The floating crosshair used to target enemies and issue orders is also incredibly inconsistent. It regularly refuses to lock onto enemies, which is necessary to issue an “attack” order, even while hovering over them. When locked on, the reticle and camera stick to enemies until they’re dead, even as they’re thrown off ships or high into the air, but don’t recenter on your captain afterward. It’s frustrating and makes the game feel broken. Just imagine your camera spazzing out and turning toward a completely irrelevant area at the height of action in any RTS setting. Totally unacceptable. It’s worth noting that the spastic camera alongside the aforementioned movement issues may simply be telltale signs of a bad port job; however, as I haven’t played PP on PC, its original platform, I can’t confirm. Either way, they’re major problems that desperately need a fix.
Combat was still fun, killing satisfying, and warfare tense. Gun shots and cutlass clanks are loud and powerful. Sadly, successfully raiding enemy ships often feels like a matter of attrition and over strategy. That is, the fights I did lose were because I didn’t have the numbers and, conversely, most of my winning matches resulted from overwhelming the enemy in terms of weaponry and fighters. This is especially true of the island levels which take place on a single flat area with enemies approaching my crew from a single direction in a tight line. Developers could have improved island exploration by diving deeper and thinking vertically with their level designs. In contrast, strong enemy ships feature several levels and rooms for players to clear, encouraging team-management and strategy. Islands with layers of caverns, mountains, or fortresses could’ve made island exploration much more memorable and fulfilling. I found nothing scintillating about walking the length of a generic, flat island, not the first time nor the fiftieth.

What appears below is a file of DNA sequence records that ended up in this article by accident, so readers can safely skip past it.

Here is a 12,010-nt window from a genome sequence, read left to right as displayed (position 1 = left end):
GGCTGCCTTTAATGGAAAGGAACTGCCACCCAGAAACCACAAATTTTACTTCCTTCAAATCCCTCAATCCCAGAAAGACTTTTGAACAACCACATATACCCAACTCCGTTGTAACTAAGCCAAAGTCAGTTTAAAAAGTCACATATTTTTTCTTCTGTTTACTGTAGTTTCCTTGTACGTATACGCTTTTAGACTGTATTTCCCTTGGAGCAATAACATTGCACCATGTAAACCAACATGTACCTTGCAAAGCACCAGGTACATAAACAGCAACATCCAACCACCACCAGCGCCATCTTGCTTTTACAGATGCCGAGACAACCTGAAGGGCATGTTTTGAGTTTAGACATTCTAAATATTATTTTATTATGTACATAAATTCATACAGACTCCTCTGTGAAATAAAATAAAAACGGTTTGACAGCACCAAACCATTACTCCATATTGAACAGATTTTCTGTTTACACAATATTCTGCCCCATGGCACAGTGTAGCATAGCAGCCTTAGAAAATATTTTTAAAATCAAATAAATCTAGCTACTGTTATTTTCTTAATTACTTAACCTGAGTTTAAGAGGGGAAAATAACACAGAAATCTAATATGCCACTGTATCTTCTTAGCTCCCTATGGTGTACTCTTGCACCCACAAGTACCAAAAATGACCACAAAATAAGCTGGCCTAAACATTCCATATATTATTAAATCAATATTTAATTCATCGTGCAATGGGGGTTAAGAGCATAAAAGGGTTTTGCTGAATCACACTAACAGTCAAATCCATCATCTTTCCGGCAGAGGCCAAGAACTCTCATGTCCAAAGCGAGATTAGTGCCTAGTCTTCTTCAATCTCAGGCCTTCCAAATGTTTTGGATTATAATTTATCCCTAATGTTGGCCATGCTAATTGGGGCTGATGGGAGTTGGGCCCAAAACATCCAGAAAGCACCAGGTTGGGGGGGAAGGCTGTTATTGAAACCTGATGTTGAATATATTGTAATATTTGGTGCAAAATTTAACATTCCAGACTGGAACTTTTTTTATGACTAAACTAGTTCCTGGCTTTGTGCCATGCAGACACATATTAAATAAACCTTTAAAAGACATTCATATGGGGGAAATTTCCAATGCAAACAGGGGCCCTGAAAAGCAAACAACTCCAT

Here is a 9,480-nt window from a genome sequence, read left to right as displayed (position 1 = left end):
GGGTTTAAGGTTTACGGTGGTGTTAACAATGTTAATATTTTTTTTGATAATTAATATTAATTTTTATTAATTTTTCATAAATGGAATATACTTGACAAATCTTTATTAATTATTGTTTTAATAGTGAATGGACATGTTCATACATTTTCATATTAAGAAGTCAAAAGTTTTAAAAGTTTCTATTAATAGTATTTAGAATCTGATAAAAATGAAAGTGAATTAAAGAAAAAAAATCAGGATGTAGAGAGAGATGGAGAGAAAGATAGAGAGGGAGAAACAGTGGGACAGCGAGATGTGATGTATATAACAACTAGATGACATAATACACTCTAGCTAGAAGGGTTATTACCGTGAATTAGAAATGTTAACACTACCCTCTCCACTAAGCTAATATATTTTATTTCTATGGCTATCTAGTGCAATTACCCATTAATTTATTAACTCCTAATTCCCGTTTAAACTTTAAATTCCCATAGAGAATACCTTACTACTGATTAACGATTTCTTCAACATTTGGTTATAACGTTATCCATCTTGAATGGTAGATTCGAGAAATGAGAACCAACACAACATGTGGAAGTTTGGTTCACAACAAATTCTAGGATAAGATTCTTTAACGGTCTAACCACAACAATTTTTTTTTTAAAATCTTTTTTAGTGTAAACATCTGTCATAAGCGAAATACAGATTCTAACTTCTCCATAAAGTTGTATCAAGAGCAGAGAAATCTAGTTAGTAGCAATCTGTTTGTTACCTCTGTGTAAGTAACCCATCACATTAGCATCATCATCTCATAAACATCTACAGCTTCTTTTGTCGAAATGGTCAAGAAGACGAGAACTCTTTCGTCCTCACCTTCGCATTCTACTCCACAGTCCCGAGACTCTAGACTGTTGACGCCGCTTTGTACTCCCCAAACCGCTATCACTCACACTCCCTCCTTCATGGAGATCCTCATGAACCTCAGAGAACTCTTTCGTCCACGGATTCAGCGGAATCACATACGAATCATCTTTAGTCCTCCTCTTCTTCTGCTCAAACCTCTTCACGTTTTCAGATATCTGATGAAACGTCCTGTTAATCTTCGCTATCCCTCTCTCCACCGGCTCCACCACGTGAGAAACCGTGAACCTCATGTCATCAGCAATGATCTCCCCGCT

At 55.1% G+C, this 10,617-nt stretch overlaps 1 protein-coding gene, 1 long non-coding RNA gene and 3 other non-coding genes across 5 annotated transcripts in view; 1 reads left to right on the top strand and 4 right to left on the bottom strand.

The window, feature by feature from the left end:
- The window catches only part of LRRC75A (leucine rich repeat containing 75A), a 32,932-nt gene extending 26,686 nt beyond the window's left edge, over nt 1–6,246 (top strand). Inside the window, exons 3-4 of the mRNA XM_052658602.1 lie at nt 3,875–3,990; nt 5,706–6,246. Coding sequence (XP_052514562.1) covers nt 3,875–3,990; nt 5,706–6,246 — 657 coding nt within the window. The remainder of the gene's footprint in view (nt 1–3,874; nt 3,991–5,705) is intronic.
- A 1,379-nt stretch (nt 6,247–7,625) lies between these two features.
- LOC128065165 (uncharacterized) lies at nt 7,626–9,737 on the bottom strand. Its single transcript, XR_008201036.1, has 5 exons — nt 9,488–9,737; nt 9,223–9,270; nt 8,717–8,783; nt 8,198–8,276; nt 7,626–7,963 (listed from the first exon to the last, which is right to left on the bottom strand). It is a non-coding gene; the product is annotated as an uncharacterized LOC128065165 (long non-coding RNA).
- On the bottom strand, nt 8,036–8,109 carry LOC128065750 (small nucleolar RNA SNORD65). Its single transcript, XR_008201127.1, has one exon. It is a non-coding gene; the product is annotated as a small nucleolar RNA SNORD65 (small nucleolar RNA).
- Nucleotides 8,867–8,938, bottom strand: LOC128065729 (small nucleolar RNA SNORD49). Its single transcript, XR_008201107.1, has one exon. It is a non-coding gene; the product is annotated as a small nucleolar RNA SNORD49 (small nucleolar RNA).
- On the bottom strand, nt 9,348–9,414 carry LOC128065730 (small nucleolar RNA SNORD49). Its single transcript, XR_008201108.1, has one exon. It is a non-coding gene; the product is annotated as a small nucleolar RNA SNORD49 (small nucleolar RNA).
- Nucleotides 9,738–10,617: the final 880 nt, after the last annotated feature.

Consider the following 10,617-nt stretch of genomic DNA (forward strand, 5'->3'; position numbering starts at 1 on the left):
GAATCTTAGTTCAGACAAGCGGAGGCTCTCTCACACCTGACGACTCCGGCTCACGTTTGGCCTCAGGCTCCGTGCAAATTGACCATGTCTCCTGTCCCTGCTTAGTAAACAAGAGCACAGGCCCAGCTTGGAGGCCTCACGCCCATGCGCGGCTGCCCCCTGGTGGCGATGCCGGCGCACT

Players can split their crew into various teams of defenders and attackers to take on larger galleons. Defenders can face off against enemy boarders and man your ships cannons to clean the enemy deck as your attackers charge right in, grappling their way aboard the enemy vessel. Once I’d developed a rather large crew, battles got cluttered and chaotic fast, with characters disappearing behind others and a mess of enemies scattering my reticle all over the screen. The lack of a strategic “pause” only added to the mess and made managing multiple teams nearly overwhelming, especially since most of your crew will just stand idly until issued orders.
The game’s tropical colors are pleasant to look at and, despite their bite-sizes, characters have personality to their faces, clothes, and hairstyles. I also really liked the juxtaposition of the 8-bit world over 3D environments, even though it often seemed to directly tank the frame-rate. Most of the time, I found myself wishing for a zoom button so I could get a closer look at the game world. In fact, the game’s camera is positioned so far from the environment, it’s hard to make out any details, of which there are a lot. Important items like piles of cannonballs, bowls of ramen, and treasure chests look like unidentifiable blobs under the wide viewfield. That’s not to say they aren’t well drawn. They’re just too small for an HDTV display. It also would’ve been great to see some varied environments and some weather effects. You spend the entirety of the game sailing around a flawless tropical paradise. Where’s the fun in that?
I’m sad to say that Pixel Piracy on PS4 is just too wonky, if not buggy, to recommend. The theme is great, the concept is great, and gameplay is a lot of fun. I’d readily recommend it at least had its fundamentals together. Until developers take the time to properly refine their port, there are just too many broken elements in the PS4 version of Pixel Piracy to justify any price-tag, let alone $14.99.